In general, products inexorably improve over time. Regardless of how good or bad the original concept was, incremental development tends to pay dividends. Practice makes perfect and all that. The Porsche 911 is the perfect example. Slinging a six-cylinder engine behind the rear axle of a sports car flew in the face of conventional engineering wisdom in 1963 and doesn’t make any more sense today, but almost six decades of development has turned the 911 into one of the finest driving experiences you’ll ever have.
This isn’t always the case, however. Now and then a product or concept reaches its zenith. Occasionally gold is struck immediately, other times it’s at the end of the rainbow where the journey ends, but at this point it doesn’t matter how much time, money or effort is spent. Any further progress will be a regression, a descent from the peak.
This is most apparent with food, oddly enough. Remember when they changed the recipe for Arnott’s Shapes? Or Cadbury chocolate? Or Vegemite? In every example a bunch of people thought that change was needed, that they knew better, that they could improve on perfection. Every single time they messed it up. No matter how many different varieties of Tim-Tams they dream up (currently 10), the originals are still the best. Special shout-out to the Double Coat, but that’s just the original turned up to 11.
I’ve belatedly come to the conclusion that the car world has now passed peak dials. The digitisation of instruments has, in virtually every example, been a retrograde step. Until recently limited to high-end machinery, this plague is now creeping across the entire automotive sphere. Hyundai latest i30 hatch, for example, features a tachometer that has been shunted aside as a stylised afterthought in order to accommodate a vastly swollen central digital screen that does nothing to improve functionality.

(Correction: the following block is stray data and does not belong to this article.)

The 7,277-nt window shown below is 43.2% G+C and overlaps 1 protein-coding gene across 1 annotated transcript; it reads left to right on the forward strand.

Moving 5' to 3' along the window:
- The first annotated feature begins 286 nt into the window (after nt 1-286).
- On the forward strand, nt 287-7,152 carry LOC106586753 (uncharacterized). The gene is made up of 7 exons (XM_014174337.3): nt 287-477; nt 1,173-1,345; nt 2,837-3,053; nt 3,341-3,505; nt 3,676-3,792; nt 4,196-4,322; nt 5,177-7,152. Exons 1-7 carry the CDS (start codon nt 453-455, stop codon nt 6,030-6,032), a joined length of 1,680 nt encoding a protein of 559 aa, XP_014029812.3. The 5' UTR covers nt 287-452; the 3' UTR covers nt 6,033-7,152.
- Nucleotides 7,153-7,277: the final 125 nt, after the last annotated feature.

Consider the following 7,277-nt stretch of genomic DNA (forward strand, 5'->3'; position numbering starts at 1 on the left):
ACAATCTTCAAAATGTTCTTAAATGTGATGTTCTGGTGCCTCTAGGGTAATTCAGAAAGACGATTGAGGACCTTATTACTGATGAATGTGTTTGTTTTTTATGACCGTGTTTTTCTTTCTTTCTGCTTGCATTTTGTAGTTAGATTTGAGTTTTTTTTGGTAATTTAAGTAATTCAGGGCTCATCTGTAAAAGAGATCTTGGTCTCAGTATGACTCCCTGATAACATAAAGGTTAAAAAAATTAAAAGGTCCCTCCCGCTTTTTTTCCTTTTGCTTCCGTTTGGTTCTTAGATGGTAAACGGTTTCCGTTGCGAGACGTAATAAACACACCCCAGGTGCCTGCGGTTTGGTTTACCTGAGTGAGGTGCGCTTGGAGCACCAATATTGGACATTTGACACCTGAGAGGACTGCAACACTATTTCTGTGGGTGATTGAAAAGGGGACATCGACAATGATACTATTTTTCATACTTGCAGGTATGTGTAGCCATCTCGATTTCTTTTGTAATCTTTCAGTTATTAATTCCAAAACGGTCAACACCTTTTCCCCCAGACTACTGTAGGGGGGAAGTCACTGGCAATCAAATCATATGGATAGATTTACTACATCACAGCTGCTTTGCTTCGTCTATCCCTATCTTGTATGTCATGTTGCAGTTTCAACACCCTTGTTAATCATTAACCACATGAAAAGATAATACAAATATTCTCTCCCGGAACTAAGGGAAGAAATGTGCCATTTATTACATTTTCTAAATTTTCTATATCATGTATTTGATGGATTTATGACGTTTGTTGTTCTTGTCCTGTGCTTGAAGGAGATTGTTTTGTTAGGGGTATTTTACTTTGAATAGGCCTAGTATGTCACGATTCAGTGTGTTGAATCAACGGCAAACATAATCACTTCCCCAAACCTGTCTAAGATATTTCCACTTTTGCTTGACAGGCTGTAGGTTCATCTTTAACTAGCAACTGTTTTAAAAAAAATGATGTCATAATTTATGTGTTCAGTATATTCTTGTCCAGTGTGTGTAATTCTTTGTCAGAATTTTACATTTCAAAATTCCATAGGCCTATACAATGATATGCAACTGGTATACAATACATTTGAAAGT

Audi is also guilty. Its ‘Virtual Cockpit’ digital instruments are now basically standard fit across its range and make perfect sense in its sports cars, as they eradicate the need for a vision-robbing central infotainment system in machines that already have quite narrow fields of vision. In the case of the S5 Sportback I reviewed recently, when I have sat-nav instructions on the central screen and the head-up display, do I really need them in the instruments as well? Worse, the latest Virtual Cockpit update eradicates the fuel and temperature gauges that typically flank the digital screen and relegate them to sub-menus. That’s right, they’ve deleted the fuel gauge.
No doubt the argument in favour of this odd decision is the fact that ‘distance to empty’ is always on display and the car will warn the driver when it reaches reserve fuel levels. The trouble is these figures vary wildly depending on driving style; for example, during recent PCOTY track testing both the 911 Turbo S and AMG GT R Pro had less than 50km to empty despite having half-full tanks. On track they were ‘almost empty’ yet on the highway would’ve travelled 300km or more. Flip the scenario and your car warning there is 50km of fuel left on a highway drive is fine, unless you’re 55km from the next fuel station.
I don’t mean to pick on Audi, this was just one of the more egregious examples that typifies the problem of ‘progress’ for progress’s sake. It doesn’t even make financial sense, as despite the proliferation of digital screens I’m of the understanding that it’s still more expensive than using traditional dials. Personally, the most harmonious integration of analogue and digital has been achieved by Porsche and Ferrari, which have both kept their signature analogue tachos as a focal point and added smaller digital screens to each side. However, look at the beautifully functional instruments of a BMW E36 M3, Audi B7 RS5, Porsche 997 911, Ferrari F430 or VW Mk VI Golf GTI and you’ll see that, to me anyway, peak dial has passed.
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